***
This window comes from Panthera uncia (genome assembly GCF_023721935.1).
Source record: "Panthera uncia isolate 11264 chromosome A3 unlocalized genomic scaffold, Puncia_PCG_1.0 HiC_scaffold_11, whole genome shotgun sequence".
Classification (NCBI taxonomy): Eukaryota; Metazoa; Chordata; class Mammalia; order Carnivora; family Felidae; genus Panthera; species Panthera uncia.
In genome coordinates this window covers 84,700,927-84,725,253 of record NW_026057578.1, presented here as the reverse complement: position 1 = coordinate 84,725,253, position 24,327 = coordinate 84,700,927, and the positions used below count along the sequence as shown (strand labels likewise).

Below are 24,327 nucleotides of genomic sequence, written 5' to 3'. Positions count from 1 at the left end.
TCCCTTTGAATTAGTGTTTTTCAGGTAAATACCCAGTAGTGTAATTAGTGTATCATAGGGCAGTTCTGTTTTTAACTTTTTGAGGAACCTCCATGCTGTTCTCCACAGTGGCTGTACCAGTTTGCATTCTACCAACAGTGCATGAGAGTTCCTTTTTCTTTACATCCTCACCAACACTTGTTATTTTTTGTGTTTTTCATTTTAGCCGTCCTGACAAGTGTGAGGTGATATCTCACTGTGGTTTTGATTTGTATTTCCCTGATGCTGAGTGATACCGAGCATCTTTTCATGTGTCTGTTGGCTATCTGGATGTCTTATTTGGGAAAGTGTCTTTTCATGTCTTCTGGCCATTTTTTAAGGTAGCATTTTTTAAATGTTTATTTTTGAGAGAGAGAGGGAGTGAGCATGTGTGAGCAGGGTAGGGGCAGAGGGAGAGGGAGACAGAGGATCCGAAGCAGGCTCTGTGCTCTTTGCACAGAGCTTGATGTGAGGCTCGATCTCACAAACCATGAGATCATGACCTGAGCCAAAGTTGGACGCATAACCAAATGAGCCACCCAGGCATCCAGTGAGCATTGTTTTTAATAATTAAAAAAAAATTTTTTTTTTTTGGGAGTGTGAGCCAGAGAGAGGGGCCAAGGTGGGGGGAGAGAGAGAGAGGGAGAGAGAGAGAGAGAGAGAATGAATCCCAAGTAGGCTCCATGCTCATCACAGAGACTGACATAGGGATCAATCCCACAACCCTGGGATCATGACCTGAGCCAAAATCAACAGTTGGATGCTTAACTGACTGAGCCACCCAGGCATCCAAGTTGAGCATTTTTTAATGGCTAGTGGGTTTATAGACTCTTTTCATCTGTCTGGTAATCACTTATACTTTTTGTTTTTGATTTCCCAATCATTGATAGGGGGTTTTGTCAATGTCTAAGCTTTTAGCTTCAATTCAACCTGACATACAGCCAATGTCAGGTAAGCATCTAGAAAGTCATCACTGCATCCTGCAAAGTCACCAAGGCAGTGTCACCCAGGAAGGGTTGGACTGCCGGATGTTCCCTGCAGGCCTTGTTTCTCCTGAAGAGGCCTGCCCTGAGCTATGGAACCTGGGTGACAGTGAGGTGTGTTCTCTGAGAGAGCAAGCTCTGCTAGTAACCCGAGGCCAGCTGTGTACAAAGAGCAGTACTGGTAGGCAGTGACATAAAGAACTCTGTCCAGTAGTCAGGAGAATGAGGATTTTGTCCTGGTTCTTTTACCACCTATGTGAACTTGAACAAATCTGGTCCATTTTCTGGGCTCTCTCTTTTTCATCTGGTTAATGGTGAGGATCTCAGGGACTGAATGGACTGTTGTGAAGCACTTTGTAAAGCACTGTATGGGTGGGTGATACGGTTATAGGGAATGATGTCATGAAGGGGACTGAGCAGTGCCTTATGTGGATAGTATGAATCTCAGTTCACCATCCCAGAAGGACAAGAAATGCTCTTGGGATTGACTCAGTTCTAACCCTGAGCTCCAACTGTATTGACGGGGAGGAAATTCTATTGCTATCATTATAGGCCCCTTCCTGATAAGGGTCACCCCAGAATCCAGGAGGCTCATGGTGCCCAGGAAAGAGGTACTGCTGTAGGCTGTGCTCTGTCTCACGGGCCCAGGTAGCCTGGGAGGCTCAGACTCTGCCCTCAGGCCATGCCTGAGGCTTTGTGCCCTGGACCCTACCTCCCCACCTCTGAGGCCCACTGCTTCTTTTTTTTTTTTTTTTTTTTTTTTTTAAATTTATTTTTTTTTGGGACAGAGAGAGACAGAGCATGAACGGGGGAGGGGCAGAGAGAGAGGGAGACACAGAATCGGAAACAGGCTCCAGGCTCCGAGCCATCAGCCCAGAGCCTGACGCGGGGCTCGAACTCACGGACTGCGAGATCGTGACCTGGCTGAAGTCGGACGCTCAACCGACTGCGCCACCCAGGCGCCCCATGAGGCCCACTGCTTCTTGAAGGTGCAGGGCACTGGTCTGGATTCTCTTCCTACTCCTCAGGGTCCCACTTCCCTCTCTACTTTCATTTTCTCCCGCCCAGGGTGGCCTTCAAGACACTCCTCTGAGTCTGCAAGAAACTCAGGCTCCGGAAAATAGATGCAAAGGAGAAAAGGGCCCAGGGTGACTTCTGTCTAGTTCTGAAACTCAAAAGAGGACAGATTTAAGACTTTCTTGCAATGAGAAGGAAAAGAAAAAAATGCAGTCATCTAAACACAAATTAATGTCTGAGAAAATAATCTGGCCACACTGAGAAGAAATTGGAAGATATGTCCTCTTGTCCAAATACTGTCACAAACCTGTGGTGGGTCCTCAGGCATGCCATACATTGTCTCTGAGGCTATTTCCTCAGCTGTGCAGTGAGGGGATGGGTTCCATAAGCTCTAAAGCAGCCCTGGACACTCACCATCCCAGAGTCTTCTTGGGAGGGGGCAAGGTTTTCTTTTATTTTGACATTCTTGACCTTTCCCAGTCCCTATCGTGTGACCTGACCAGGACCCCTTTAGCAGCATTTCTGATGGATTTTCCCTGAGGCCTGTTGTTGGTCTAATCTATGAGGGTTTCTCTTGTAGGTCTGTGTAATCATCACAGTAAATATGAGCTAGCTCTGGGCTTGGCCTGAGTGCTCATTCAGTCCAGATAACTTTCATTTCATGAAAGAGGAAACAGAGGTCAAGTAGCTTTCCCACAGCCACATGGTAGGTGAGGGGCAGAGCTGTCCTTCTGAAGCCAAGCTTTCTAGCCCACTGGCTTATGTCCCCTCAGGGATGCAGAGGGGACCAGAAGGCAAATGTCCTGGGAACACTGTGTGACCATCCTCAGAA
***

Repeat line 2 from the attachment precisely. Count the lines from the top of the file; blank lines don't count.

Source record: "Panthera uncia isolate 11264 chromosome A3 unlocalized genomic scaffold, Puncia_PCG_1.0 HiC_scaffold_11, whole genome shotgun sequence".